Tuesday, December 16, 2008
Ten tough MMA debuts
By Jake Rossen
Former NAIA collegiate wrestler Bobby Lashley made his MMA debut the right way this weekend: in near obscurity.
Lashley, a broad-shouldered refugee of the highly intellectual pursuit of professional wrestling, defeated unknown, unheralded Josh Franklin in an untelevised event Saturday in Miami. Despite notoriety from his WWE tumbling days, Lashley did the smart thing and stuck only the proverbial toe in the shark-infested waters of prizefighting -- both he and his opponent sported 0-0 records.
Lashley had -- if you'll pardon the inane use of the expression -- a fighting chance. He won the bout in 41 seconds.
Not all combat athletes have been so lucky. Lured by big paydays and sadistic promoters, debuting fighters have often been used as chum for some of MMA's most experienced punishers.
Even in the highly unethical world of boxing, there appears to be no record of a rookie pugilist taking his first fight against Mike Tyson -- at least, not after Tyson had been established to be responsible for more concussive brain injuries than a construction site.
In many cases, we'll never know if a slower introductory pace would've carved out bigger, better careers. Some unfortunate fighters who opted for the hard road their first time out:
|Welcome to the big leagues: Bobby Lashley defeated Josh Franklin in an MMA event on Saturday.|
Nogueira is, as Frank Mir recently pointed out, not a terrible lot of fun to fight. He's never been knocked out, never been submitted and appears to have the constitution of a snapping turtle. I anticipate him living for hundreds of years, wearing down opponents with glacial indifference to their attacks until he latches onto a leg or arm.
Or, as Mir said: "He's like a cockroach. But in a good way." Exactly.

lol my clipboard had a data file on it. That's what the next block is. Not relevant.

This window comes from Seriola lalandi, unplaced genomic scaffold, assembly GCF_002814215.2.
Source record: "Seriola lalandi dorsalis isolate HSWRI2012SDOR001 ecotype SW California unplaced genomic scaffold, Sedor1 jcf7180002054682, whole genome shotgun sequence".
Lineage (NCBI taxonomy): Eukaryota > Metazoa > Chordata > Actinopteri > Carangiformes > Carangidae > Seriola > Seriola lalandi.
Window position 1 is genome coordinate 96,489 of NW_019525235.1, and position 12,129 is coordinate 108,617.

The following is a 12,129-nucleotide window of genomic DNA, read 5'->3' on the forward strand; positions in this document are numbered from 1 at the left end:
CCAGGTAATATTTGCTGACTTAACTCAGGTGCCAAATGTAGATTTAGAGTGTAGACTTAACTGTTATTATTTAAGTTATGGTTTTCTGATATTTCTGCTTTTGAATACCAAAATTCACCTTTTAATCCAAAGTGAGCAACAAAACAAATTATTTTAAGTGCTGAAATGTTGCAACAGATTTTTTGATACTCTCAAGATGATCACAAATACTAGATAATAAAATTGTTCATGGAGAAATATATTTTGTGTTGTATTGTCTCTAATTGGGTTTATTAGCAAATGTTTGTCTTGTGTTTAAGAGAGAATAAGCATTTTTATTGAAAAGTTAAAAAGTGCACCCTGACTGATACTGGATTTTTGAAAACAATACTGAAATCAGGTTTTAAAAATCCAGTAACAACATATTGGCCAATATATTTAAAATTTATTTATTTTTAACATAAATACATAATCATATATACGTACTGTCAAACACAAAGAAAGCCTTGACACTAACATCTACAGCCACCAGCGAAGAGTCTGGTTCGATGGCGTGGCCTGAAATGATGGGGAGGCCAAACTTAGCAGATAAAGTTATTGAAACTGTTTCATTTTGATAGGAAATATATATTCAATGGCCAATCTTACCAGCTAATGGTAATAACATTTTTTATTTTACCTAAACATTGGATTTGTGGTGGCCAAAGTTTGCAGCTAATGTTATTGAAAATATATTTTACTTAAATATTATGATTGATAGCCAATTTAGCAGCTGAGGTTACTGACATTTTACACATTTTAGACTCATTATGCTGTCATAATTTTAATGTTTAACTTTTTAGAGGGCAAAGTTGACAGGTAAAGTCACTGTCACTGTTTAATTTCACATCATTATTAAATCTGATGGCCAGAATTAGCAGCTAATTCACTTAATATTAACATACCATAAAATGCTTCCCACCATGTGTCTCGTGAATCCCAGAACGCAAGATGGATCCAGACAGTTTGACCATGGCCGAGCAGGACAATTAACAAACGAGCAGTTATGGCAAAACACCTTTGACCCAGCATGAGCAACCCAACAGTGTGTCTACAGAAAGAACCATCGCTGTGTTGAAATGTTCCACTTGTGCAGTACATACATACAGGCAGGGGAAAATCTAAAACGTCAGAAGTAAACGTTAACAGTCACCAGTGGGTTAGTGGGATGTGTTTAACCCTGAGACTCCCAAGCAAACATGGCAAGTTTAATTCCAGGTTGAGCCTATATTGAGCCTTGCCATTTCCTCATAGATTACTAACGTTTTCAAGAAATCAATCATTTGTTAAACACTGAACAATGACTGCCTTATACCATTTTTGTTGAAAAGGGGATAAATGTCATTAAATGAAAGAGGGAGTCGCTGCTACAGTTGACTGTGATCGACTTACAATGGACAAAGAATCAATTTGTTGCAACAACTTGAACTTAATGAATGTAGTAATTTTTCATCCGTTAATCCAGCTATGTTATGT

Nastula was no slouch, having earned a gold medal in the 1996 Atlanta Olympic Games in judo -- but Nogueira was already a veteran of 29 fights by the time they met in '05. It took a little while -- Nog is rarely in a rush to do anything -- but he eventually folded Nastula up and tucked him in.
While most first-timers tend to crumble under the pressure of an experienced opponent, credit NCAA wrestling champion Lawal with embracing it. Dancing out to face Wiuff -- who's logged more fights than Junie Allen Browning surrounded by a camera crew -- the debuting fighter stopped Wiuff with strikes in under a round.
Perhaps Lawal cemented his own fate: After coming out in a king's crown and robe, losing wasn't much of an option.
Ibrahim's depressing performance against Fujita is so well documented that Ibrahim would be justified in telling me to get over it already. Problem is, I can't.
The Egyptian, who won the Greco-Roman gold medal in the 2004 Olympics, is a heavyweight with the agility of a featherweight. He makes Kevin Randleman look arthritic in comparison. His promise in MMA appeared to be unlimited.
Too bad he fought Fujita, completely ignored his wrestling base, and traded strikes with that giant block of cement until he got caught, never to fight again -- sacrificed at the altar of New Year's Eve ratings in Japan.
By the spring of '05, fabled "Gracie Killer" Sakuraba was beginning to lose the veneer of technical superiority he had displayed for so long -- but he was still plenty capable of roughing up opponents with little ring experience, a trait he put on display against judoka Yoon in the first round of a Pride tournament.